AbstractHabitat destruction, anthropogenic disturbance and environmental change are among the primary threats to the forests of Madagascar and the endemic lemurs that inhabit them. The Cheirogaleidae are the smallest of all the lemurs, and are particularly vulnerable to forest fragmentation due to their small body size and inability to travel through the open spaces between isolated forest fragments. However, many cheirogaleid lemurs thrive within highly degraded habitats, and it is now thought that this family of lemurs may be somewhat resilient to habitat degradation and anthropogenic threats. In this thesis, I explored how the demography of the Cheirogaleidae is affected and limited by a range of habitat-related, environmental and anthropogenic factors, and how the distribution of their forest habitat is likely to be affected by future climate change. Due to the COVID-19 pandemic, no new field data could be collected to investigate the specific research questions asked in this thesis, so I used published data to compile a meta-database of cheirogaleid lemur distributions and densities, which I subsequently analysed using meta-analyses, ecological niche modelling and GIS-based approaches. Surprisingly, I found that the distribution of Madagascar’s forest is unlikely to be negatively impacted by future climate change, and forest area-suitability may in fact increase under both mitigated and unmitigated future climate scenarios. The insensitivity of Madagascar’s forests to climate was also mirrored in the Cheirogaleidae themselves. Meta-analysis results revealed that cheirogaleid lemur density is often little affected by forest quality and anthropogenic disturbance, and the Microcebus genus appears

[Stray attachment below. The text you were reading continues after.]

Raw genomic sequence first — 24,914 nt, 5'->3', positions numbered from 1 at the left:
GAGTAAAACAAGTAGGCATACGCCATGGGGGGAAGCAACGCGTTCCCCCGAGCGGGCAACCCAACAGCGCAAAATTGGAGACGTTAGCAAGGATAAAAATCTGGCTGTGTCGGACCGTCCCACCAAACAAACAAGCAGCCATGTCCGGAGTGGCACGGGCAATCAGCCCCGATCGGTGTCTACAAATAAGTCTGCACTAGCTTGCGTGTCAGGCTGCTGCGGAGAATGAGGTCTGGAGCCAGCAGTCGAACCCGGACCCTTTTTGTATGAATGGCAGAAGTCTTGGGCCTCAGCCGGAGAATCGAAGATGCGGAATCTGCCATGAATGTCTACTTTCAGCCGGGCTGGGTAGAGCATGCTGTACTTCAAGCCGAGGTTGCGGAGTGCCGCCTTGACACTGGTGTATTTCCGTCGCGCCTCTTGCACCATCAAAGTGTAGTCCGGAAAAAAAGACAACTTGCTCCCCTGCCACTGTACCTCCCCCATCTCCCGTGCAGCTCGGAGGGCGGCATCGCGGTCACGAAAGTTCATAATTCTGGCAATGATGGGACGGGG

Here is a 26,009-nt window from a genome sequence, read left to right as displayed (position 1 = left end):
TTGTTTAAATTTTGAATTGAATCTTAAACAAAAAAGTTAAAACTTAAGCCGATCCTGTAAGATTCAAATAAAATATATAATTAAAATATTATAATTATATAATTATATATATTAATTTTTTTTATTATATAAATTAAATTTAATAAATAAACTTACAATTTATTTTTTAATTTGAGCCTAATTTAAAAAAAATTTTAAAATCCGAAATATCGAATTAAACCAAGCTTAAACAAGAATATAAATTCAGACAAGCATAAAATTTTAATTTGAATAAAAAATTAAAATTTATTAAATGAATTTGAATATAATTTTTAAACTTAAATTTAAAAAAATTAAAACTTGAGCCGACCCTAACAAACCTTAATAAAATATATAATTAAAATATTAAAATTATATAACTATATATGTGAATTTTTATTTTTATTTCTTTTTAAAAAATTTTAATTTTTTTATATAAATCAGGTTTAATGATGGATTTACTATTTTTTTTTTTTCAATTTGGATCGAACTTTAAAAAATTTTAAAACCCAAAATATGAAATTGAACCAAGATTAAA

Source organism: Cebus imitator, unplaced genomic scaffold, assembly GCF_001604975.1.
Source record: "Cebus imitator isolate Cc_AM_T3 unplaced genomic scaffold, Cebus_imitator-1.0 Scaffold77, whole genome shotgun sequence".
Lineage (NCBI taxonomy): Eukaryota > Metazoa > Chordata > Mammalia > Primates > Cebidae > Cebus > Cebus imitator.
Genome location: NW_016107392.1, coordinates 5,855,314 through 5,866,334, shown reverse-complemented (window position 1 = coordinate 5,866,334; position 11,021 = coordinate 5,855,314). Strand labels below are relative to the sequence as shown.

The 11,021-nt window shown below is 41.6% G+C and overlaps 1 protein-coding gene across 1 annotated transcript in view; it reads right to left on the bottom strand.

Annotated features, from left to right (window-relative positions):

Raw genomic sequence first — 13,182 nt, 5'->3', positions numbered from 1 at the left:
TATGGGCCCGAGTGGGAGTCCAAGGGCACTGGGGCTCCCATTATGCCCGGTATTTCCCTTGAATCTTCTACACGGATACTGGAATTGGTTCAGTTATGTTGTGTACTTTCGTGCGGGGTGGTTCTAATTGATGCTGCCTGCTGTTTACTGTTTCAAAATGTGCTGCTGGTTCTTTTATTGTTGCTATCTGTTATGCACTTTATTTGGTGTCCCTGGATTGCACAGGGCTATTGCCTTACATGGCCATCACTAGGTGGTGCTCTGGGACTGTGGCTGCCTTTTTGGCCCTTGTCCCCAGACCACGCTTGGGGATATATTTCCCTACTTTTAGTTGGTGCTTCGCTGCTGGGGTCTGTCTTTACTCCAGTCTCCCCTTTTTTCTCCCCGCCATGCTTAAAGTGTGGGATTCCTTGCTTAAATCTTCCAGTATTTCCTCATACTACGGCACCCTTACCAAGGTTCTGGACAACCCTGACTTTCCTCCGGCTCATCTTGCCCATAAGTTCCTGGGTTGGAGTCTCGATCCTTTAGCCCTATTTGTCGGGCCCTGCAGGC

to actually respond positively to degradation and disturbance factors, as also highlighted by their high densities outside Madagascar’s protected area network. However, I also found that habitat, environmental and climatic factors influence the different genera of the Cheirogaleidae interspecifically, and this was also reflected at the species level within the Cheirogaleus and Phaner genera when analysed with ecological niche models. Some species within the Cheirogaleus and Phaner genera are more ecologically-specialized, have more restricted geographic ranges, and are thus more vulnerable to deforestation and anthropogenic threats. Overall, my findings highlight that the Cheirogaleidae are indeed highly resilient and adaptable to deforestation, disturbance and environmental change, which is highly encouraging for their conservation. However, all of the Cheirogaleidae require forest cover to survive, and continued protection of their habitat is required to ensure their survival, especially for the most sparsely-distributed, threatened species.
|Date of Award||28 Sep 2021|
|Supervisor||Grainne Mccabe (Supervisor), Marc W Holderied (Supervisor) & Sam Cotton (Supervisor)|